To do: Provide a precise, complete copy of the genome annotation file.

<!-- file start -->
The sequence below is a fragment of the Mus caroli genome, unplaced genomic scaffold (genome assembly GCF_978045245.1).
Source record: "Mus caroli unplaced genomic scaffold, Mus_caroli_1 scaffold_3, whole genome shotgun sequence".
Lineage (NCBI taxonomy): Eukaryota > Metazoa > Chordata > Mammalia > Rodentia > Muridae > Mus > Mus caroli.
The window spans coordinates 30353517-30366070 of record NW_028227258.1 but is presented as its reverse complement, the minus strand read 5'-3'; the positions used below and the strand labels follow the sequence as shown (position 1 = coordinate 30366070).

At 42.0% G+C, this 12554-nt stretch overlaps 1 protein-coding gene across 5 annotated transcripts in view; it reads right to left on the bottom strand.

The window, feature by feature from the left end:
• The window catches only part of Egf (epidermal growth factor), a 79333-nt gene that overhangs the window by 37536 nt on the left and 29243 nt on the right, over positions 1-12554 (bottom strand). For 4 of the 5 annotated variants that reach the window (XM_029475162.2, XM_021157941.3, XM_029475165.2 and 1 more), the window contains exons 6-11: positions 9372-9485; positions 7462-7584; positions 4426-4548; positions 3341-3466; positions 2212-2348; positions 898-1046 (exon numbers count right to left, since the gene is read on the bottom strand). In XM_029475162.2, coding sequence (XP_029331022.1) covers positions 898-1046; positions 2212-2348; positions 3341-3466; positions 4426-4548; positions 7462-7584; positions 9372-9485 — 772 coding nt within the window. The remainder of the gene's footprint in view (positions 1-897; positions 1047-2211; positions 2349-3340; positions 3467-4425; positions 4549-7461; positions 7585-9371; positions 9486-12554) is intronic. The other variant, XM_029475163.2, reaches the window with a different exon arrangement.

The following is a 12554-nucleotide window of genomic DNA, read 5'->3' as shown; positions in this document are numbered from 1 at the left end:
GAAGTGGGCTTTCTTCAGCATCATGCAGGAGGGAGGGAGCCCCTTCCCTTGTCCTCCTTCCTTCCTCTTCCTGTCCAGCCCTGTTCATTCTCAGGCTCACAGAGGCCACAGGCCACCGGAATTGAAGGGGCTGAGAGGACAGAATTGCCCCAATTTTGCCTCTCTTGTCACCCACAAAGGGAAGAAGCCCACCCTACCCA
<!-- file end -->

The sequence below is a fragment of the Mus caroli genome, unplaced genomic scaffold (genome assembly GCF_978045245.1).
Source record: "Mus caroli unplaced genomic scaffold, Mus_caroli_1 scaffold_3, whole genome shotgun sequence".
Lineage (NCBI taxonomy): Eukaryota > Metazoa > Chordata > Mammalia > Rodentia > Muridae > Mus > Mus caroli.
The window spans coordinates 30353517-30366070 of record NW_028227258.1 but is presented as its reverse complement, the minus strand read 5'-3'; the positions used below and the strand labels follow the sequence as shown (position 1 = coordinate 30366070).

At 42.0% G+C, this 12554-nt stretch overlaps 1 protein-coding gene across 5 annotated transcripts in view; it reads right to left on the bottom strand.

The window, feature by feature from the left end:
• The window catches only part of Egf (epidermal growth factor), a 79333-nt gene that overhangs the window by 37536 nt on the left and 29243 nt on the right, over positions 1-12554 (bottom strand). For 4 of the 5 annotated variants that reach the window (XM_029475162.2, XM_021157941.3, XM_029475165.2 and 1 more), the window contains exons 6-11: positions 9372-9485; positions 7462-7584; positions 4426-4548; positions 3341-3466; positions 2212-2348; positions 898-1046 (exon numbers count right to left, since the gene is read on the bottom strand). In XM_029475162.2, coding sequence (XP_029331022.1) covers positions 898-1046; positions 2212-2348; positions 3341-3466; positions 4426-4548; positions 7462-7584; positions 9372-9485 — 772 coding nt within the window. The remainder of the gene's footprint in view (positions 1-897; positions 1047-2211; positions 2349-3340; positions 3467-4425; positions 4549-7461; positions 7585-9371; positions 9486-12554) is intronic. The other variant, XM_029475163.2, reaches the window with a different exon arrangement.

The following is a 12554-nucleotide window of genomic DNA, read 5'->3' as shown; positions in this document are numbered from 1 at the left end:
GAAGTGGGCTTTCTTCAGCATCATGCAGGAGGGAGGGAGCCCCTTCCCTTGTCCTCCTTCCTTCCTCTTCCTGTCCAGCCCTGTTCATTCTCAGGCTCACAGAGGCCACAGGCCACCGGAATTGAAGGGGCTGAGAGGACAGAATTGCCCCAATTTTGCCTCTCTTGTCACCCACAAAGGGAAGAAGCCCACCCTACCCA